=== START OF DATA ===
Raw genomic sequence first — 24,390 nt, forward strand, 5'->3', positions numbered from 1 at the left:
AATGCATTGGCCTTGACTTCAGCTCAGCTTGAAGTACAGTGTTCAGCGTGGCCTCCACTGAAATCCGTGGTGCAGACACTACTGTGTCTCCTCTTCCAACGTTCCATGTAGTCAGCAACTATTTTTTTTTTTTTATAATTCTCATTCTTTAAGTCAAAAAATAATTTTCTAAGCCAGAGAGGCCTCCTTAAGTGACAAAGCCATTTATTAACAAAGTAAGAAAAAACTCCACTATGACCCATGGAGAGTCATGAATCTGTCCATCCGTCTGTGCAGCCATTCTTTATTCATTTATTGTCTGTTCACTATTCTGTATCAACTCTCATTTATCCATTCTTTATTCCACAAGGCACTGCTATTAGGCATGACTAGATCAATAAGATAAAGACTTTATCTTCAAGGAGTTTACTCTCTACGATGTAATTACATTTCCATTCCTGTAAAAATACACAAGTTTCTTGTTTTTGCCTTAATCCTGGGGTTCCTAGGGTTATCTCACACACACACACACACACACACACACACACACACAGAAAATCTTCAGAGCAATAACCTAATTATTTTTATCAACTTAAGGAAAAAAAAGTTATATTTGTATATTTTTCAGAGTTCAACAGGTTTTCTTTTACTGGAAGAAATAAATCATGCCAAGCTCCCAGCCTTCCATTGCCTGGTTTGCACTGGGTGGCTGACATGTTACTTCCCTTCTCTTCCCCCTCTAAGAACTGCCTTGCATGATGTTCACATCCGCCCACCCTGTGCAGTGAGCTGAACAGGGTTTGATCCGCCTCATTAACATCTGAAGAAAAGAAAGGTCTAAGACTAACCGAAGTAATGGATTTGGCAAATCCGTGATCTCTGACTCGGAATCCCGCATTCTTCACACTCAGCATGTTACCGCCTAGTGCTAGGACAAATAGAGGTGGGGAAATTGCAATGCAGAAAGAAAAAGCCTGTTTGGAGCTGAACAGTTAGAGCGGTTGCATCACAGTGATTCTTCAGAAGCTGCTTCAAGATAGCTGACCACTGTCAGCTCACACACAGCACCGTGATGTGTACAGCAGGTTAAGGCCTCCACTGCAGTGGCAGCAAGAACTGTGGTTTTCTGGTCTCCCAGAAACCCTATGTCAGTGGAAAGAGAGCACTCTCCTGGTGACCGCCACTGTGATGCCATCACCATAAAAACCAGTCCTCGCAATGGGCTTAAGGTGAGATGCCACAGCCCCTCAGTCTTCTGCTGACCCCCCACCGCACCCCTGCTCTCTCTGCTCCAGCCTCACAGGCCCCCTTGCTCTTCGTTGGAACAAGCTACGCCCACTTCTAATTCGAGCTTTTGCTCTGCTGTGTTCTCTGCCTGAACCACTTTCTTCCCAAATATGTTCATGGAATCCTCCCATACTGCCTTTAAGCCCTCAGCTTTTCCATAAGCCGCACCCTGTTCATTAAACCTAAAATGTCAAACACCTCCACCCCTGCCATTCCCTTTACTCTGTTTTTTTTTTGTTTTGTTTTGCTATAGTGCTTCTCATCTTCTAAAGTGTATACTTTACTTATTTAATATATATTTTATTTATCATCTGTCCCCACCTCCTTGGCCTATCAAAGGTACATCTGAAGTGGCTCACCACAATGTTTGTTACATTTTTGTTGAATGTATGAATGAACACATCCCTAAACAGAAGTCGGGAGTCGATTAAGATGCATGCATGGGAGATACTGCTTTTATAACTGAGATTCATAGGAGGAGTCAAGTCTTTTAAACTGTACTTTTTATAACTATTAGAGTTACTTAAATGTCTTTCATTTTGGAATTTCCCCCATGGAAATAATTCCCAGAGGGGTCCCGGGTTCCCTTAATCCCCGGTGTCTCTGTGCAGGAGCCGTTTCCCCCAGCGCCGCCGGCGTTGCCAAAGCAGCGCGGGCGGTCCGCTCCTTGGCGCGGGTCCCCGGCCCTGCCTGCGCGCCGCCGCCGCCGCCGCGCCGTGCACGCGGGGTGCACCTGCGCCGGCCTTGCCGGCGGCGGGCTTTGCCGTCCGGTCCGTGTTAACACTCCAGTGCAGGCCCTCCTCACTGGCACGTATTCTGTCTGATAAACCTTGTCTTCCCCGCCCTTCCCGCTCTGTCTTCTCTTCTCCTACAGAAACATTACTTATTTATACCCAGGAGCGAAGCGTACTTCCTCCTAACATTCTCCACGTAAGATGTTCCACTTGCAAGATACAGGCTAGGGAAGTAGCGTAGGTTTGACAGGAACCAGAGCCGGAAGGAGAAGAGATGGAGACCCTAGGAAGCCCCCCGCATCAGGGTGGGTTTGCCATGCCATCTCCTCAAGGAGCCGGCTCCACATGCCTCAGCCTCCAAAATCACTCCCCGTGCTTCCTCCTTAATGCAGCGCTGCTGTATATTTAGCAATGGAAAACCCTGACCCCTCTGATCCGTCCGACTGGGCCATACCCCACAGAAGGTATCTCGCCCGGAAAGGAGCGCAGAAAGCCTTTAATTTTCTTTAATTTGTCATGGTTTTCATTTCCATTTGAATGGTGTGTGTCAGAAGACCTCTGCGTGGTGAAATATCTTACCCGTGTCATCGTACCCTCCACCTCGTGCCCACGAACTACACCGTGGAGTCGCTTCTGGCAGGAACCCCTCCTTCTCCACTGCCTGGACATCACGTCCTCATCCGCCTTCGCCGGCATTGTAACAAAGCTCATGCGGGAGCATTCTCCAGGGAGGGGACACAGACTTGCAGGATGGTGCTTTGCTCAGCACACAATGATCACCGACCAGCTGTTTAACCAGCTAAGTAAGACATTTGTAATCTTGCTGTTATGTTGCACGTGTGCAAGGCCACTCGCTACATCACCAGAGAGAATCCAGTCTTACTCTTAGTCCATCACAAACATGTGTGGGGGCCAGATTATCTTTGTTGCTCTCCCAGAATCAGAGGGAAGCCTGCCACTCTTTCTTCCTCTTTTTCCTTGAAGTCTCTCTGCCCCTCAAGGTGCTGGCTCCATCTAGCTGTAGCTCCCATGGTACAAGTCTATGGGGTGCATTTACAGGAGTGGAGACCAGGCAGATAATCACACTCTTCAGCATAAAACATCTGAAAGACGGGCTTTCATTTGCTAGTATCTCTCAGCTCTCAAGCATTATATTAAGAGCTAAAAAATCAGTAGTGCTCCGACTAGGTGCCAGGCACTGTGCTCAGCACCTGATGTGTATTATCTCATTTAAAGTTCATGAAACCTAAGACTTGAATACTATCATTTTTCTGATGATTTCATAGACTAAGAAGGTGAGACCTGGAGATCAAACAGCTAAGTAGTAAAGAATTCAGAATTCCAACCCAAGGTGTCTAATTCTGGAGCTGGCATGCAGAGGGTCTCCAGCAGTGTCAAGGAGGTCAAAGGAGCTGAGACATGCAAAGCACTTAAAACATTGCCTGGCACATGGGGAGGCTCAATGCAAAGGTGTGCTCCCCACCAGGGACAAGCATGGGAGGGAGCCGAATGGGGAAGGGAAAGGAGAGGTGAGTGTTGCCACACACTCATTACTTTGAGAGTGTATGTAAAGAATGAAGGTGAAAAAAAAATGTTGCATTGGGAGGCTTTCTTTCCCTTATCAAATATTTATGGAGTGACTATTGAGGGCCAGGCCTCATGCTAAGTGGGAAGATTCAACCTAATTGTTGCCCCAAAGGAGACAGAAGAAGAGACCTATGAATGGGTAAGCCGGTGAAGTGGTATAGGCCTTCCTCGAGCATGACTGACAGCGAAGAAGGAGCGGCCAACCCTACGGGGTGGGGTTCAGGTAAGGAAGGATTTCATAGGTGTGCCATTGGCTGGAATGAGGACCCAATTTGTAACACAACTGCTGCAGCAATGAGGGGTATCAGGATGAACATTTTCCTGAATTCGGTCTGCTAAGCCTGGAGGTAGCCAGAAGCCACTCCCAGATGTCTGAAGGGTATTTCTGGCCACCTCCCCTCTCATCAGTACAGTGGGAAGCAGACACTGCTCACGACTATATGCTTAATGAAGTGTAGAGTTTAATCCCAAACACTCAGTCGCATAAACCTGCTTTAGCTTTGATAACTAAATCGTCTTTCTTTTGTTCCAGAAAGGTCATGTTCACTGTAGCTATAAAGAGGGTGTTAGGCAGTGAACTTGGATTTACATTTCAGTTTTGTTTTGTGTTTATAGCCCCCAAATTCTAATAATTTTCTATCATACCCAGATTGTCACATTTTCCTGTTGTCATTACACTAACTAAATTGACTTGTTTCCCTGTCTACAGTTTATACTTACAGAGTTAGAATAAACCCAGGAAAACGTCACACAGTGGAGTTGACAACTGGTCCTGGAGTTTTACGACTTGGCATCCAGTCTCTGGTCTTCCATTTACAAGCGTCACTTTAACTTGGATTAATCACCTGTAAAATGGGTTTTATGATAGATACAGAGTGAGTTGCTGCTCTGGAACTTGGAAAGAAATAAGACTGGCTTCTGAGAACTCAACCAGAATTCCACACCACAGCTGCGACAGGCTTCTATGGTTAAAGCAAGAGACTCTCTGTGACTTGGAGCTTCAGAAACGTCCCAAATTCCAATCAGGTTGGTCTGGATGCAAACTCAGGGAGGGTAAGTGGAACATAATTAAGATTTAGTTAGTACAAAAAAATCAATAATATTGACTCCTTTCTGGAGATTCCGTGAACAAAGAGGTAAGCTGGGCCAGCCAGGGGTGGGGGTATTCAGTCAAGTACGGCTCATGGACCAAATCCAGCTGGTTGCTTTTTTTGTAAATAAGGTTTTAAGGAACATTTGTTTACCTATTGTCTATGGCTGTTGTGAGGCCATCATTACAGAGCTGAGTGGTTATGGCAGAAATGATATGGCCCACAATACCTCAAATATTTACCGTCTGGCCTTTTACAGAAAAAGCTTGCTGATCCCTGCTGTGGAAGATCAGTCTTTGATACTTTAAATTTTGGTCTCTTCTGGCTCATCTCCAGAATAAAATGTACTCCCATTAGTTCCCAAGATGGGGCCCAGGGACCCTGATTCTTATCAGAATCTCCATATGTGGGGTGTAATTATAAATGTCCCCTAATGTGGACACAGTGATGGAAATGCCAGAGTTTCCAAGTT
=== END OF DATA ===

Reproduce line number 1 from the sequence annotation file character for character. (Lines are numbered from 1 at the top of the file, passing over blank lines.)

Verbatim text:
Raw genomic sequence first — 24,390 nt, forward strand, 5'->3', positions numbered from 1 at the left: